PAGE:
We went probably 10 years without cable TV, then splurged a couple years ago — HBO, Showtime, the works — to catch up (and keep up) with our favorite shows. Then we got sucked into other channels that made it “difficult” to cancel, such as Fox Sports Southwest for all the Spurs games this year. Sadly that final reason ended Saturday night as the Spurs lost to the Clippers in the final seconds of game 7, wrapping up the greatest first-round matchup I’ve ever seen.
Time Warner will try almost anything to keep you as a customer. 30 minutes and 3 phone calls later, we’re cable TV free but still have internet with them, upgraded to 200 Mbps. To offset our loss of channels, we’ve got TNT, AMC, and HBO through Sling TV. It’s significantly cheaper and we can have a small Roku in the living room instead of a giant, loud, overheating DVR box.
Google Fiber is coming to Austin next year, with crazy-fast 1 Gbps speeds. It was all over the local news in Austin yesterday.
Although I’ve been trying to slowly move off of Google services, this would probably be too good a deal to pass up. However, it seems very unlikely that my neighborhood — which is in the city limits, but pretty far away from central Austin — will get fiber anytime soon. Definitely not in the first year. From the Statesman’s FAQ:
“The coverage is limited to the city of Austin, although Google did not get specific about geographic boundaries. Representatives said they don’t have plans to add Round Rock, Kyle or San Antonio as part of this roll-out. In addition to homes, Google will also provide Gigabit to about 100 public organizations that the city of Austin has helped choose.”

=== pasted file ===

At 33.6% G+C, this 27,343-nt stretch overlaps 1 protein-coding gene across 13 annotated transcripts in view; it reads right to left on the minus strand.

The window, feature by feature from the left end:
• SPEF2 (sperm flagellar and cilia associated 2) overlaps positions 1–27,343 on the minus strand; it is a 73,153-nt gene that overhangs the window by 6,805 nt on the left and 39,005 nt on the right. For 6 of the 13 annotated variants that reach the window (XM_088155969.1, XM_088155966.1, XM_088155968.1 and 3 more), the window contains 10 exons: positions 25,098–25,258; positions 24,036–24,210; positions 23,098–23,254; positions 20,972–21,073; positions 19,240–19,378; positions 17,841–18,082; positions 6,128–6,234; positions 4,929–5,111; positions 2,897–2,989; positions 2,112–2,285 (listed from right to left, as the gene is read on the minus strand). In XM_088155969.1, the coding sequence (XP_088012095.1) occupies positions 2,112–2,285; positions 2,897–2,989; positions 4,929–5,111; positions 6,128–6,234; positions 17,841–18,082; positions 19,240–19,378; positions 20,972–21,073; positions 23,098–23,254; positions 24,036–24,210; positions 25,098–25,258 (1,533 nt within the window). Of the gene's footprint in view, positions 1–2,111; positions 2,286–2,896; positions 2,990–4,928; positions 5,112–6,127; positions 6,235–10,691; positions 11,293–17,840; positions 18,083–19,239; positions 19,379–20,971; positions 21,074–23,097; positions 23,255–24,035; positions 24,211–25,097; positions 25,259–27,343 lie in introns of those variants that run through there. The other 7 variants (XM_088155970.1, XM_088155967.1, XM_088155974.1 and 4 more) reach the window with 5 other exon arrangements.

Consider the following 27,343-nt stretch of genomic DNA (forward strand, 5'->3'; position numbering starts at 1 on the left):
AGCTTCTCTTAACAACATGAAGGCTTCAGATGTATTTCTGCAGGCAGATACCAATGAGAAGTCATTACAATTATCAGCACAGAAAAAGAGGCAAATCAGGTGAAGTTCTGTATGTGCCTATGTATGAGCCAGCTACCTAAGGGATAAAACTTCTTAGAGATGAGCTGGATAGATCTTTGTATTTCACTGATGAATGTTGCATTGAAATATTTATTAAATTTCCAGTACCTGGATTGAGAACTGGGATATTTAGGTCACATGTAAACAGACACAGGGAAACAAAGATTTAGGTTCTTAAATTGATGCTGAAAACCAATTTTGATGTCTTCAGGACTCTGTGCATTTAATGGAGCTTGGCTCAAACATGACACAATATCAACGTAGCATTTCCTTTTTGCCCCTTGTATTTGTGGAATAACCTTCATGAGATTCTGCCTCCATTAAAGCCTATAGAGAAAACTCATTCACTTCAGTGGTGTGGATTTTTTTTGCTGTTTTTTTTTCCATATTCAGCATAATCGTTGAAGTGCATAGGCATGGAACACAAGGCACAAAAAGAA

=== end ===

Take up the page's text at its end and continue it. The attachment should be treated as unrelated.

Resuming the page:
We don’t even yet have Verizon FiOS in our neighborhood, and that has been rolling out in the Austin area for a while now. Time Warner Cable is still the dominant provider.
Another interesting angle to the announcement: each Google Fiber customer also gets 1 terabyte of Google Drive storage. This sounded like a fantastic deal until I checked the normal Google Drive plans. They already have a 1 TB plan at $50/month, with more expensive options all the way up to 16 TB. (Dropbox stops at 500 GB unless you jump to their business-level “teams” plan.)
Maybe that is the first killer app for fiber. Not syncing files, as Dropbox pioneered, but cloud storage that is fast enough to be more like an extension of your local hard drive than a mirror of it. Something like Apple’s Fusion Drive, but where the slow hard drive is the cloud, and the SSD is just a local cache.